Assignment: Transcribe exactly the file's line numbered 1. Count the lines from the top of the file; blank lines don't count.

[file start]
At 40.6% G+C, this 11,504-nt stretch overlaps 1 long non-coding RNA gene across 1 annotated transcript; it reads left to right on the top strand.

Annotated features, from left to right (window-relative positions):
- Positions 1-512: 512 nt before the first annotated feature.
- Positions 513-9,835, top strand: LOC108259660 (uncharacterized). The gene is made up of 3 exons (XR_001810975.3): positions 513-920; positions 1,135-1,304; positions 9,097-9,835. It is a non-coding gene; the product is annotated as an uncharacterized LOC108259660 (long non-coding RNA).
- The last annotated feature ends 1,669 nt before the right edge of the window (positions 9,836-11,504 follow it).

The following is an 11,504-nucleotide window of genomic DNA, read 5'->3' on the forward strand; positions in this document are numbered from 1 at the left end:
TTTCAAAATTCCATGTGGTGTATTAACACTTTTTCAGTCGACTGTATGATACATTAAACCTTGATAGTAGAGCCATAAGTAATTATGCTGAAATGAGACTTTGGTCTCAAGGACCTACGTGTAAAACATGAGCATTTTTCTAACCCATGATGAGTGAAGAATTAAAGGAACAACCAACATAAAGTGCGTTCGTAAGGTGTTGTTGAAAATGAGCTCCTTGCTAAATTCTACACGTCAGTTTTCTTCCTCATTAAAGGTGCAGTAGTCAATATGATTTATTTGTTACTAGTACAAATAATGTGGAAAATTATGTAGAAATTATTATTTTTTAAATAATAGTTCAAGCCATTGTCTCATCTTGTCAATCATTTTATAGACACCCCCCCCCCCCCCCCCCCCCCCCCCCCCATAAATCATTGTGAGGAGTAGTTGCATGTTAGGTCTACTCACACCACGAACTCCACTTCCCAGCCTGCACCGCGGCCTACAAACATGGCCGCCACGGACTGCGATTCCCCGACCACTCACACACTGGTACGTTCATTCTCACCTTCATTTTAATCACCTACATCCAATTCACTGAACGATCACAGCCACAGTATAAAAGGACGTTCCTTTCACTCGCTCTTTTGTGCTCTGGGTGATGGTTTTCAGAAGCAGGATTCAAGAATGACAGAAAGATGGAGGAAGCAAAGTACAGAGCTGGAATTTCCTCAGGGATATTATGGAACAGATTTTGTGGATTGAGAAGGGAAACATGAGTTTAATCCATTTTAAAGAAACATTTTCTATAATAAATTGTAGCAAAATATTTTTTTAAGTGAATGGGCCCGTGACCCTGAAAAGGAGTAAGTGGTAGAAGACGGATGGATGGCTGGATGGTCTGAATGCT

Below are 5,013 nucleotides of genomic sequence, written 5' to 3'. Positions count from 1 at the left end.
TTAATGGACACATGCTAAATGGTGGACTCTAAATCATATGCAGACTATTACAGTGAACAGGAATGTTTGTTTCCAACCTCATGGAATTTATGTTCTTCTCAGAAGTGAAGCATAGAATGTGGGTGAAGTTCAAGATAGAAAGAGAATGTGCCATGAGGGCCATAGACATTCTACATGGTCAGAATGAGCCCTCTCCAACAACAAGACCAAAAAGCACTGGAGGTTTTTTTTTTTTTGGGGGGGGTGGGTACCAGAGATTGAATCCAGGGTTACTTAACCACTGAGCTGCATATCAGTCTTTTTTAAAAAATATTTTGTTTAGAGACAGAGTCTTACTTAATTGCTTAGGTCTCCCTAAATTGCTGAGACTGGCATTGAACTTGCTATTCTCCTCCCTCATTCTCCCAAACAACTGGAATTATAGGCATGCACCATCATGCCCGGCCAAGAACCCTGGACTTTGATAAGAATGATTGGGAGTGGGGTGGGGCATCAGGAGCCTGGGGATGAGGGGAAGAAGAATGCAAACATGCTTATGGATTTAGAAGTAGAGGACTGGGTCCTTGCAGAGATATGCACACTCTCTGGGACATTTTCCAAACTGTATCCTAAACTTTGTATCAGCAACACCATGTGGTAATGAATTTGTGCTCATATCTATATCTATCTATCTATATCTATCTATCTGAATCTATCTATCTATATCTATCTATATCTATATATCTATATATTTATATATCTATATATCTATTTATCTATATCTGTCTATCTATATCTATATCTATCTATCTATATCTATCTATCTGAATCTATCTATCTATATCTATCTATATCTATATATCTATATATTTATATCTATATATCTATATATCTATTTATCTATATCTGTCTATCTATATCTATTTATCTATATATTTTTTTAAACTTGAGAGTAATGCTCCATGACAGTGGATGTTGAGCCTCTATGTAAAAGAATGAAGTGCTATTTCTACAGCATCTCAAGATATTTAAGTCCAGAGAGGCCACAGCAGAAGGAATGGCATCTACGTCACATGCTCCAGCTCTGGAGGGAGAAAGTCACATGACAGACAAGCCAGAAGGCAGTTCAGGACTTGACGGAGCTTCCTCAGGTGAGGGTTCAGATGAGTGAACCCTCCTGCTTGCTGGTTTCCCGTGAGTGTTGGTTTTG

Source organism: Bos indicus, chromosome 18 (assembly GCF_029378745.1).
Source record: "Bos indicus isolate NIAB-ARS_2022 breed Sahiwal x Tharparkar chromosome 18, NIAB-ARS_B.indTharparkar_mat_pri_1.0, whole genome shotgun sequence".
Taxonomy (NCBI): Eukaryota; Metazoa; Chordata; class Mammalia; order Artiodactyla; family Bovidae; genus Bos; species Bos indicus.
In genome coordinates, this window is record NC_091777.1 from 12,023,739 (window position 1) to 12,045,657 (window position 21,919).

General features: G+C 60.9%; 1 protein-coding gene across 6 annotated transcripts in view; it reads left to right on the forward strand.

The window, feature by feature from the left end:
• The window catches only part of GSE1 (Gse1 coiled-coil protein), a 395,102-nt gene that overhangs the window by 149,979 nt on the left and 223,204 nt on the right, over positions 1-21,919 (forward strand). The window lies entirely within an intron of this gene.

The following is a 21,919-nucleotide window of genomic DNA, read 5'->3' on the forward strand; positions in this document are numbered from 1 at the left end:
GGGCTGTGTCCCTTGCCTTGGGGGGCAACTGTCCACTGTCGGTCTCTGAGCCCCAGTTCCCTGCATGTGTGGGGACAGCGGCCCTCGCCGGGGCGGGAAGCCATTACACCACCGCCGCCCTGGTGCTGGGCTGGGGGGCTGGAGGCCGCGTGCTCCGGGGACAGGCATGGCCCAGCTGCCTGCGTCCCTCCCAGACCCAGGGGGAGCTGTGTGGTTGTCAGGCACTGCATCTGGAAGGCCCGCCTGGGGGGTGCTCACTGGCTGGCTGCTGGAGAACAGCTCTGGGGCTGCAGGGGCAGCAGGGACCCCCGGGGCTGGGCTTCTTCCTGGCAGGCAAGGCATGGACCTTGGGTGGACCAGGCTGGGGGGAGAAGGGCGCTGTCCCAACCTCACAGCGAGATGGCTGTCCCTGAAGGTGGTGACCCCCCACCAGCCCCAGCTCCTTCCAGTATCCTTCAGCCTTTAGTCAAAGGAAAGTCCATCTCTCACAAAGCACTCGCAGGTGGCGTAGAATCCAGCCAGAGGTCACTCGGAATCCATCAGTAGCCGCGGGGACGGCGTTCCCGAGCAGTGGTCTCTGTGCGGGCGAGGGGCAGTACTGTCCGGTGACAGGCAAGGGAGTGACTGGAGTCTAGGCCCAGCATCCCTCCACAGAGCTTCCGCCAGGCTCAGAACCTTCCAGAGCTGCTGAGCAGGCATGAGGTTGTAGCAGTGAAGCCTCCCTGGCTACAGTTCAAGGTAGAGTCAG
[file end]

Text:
At 40.6% G+C, this 11,504-nt stretch overlaps 1 long non-coding RNA gene across 1 annotated transcript; it reads left to right on the top strand.